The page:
Five star cheerleaders at McKinney North High School near Dallas apparently had the run of the place for the last year, often immune from school rules thanks to the aggressiveness of their parents and the timidity of school officials, according to an independent report to the school board (disclosed in December by The Dallas Morning News). The "Fab Five" walked out of classes, ignored teachers, dressed salaciously and posed for scandalous photos on the Internet, and whenever sanctions were suggested, parents rose in anger at unfairness toward their particular daughters. One staff member said the girls acted like they hadn't "been punished properly since the seventh grade." District officials are reviewing the report.
Least Competent Criminals: 1) Morgan Conatser, 29, was arrested a short time after making his way awkwardly out to the parking lot of the Guitars and Cadillacs store in De Queen, Ark., in November, with a guitar stuffed inside his clothes. The manager initially stopped Conatser, recovered the guitar, and let him go, but decided to call the sheriff's office when he realized Conatser had probably also hidden a wireless sound system in his pants. 2) Derek Pierson Jr., 21, was arrested in Shreveport, La., in November after allegedly attempting to rob a convenience store. He was an easy collar, as he had somehow not noticed that among the customers waiting in line at the cash register was uniformed police officer L.J. Scott, of the armed robbery task force.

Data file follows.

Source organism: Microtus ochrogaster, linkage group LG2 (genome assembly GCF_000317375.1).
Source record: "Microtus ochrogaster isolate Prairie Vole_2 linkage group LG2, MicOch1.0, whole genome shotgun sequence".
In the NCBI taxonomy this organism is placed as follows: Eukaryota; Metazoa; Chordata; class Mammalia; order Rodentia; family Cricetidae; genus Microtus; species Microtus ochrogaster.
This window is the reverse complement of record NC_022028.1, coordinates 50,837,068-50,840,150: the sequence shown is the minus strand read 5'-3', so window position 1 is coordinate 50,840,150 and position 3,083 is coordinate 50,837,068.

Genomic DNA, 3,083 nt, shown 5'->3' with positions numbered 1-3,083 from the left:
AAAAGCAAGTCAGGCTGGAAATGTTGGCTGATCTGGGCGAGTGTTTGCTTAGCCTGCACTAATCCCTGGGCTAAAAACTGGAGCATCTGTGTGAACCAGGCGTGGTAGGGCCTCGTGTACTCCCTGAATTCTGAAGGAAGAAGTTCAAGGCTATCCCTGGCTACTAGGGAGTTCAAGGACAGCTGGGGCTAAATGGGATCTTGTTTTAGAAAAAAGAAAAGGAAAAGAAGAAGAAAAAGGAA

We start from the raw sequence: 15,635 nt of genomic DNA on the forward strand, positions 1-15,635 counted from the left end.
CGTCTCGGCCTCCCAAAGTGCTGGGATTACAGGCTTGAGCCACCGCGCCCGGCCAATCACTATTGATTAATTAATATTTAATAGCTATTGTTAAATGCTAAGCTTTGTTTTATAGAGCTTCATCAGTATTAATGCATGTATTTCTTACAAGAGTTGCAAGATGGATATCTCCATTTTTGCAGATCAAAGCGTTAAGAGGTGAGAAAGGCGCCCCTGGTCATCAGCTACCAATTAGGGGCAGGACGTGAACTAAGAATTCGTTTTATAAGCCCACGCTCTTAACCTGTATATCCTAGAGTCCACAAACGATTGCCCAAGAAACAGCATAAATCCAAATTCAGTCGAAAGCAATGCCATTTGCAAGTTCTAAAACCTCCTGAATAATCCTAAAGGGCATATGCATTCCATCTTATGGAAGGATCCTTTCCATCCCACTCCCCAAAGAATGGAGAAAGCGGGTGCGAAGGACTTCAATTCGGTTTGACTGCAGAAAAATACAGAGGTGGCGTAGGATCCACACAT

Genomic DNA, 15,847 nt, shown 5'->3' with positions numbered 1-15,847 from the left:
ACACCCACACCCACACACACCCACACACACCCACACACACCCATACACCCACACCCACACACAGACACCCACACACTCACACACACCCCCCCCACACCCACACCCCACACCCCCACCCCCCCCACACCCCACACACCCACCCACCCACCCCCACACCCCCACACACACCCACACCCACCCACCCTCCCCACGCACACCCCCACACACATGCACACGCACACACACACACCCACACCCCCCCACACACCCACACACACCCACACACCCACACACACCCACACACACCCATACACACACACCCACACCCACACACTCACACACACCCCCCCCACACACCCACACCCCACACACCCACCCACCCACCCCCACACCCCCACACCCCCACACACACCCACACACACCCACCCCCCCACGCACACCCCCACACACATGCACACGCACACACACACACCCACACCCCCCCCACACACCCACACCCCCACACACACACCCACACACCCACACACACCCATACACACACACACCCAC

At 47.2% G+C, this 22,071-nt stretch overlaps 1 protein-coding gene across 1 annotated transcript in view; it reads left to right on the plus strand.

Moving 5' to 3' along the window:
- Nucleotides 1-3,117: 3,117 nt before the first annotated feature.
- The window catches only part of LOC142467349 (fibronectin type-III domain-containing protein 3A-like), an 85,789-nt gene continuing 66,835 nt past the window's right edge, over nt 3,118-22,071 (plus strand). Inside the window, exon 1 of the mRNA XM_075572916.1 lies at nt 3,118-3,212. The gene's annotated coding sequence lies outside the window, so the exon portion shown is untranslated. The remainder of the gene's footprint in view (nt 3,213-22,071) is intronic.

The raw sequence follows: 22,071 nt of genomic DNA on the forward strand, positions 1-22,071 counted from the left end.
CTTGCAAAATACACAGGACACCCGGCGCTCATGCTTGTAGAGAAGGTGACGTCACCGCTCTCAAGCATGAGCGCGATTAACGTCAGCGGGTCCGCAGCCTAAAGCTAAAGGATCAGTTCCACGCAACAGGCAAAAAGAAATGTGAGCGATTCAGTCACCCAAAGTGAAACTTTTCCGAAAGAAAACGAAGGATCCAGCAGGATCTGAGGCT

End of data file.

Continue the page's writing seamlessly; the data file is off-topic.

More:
Recurring Themes: 1) In an incident likely to be repeated as Americans get larger, the body of a 600-pound man who was cremated at the Garner Funeral Home in Salt Lake City in October started a grease fire when leaking body fluids overheated the conventional oven. 2) John Leonard Young, 46, pleaded guilty in October to the now-familiar charge of using the Internet to lure an underage girl for sex. Though Young had bought the girl a plane ticket to Seattle, she decided to buy her own ticket but mistakenly booked Washington, D.C. When she arrived there all alone, she sought help from authorities, and Young's plot unraveled.
Country Livin' Is the Life for Me!: 1) Jeffrey Turpin, 41, was arrested in August in Wytheville, Va., for malicious wounding of a woman after chasing her across two farms on a tractor. According to a witness, when the woman fell, Turpin dropped the tractor's bucket to the ground and rolled it over her, breaking her leg. 2) Three women were arrested in Columbus, Ga., in September and charged with forcing a pregnant teenager to drink turpentine, which the three had heard would induce an abortion.
Cultural Diversity: About a dozen Asian women living in Seattle flock to Bigelow Street every September, for hours at a time, to gather fallen chestnuts to take home and boil, according to a report in The Seattle Times. The residents of the upscale homes say they've come to accept the ladies, some elderly, who thoroughly search yards for hours and make themselves at home on the properties (including relieving themselves in the shrubbery) while waiting for the next batch to fall.
After the aircraft maintenance staff of Turkish Airlines finished up a repair job ahead of schedule in December, they celebrated by sacrificing a camel at Istanbul airport, with hundreds of pounds of meat distributed to workers. (The government of Turkey, which is working hard to be accepted into the European Union, might have preferred the sacrifice be done elsewhere.)
© 2006 CHUCK SHEPHERD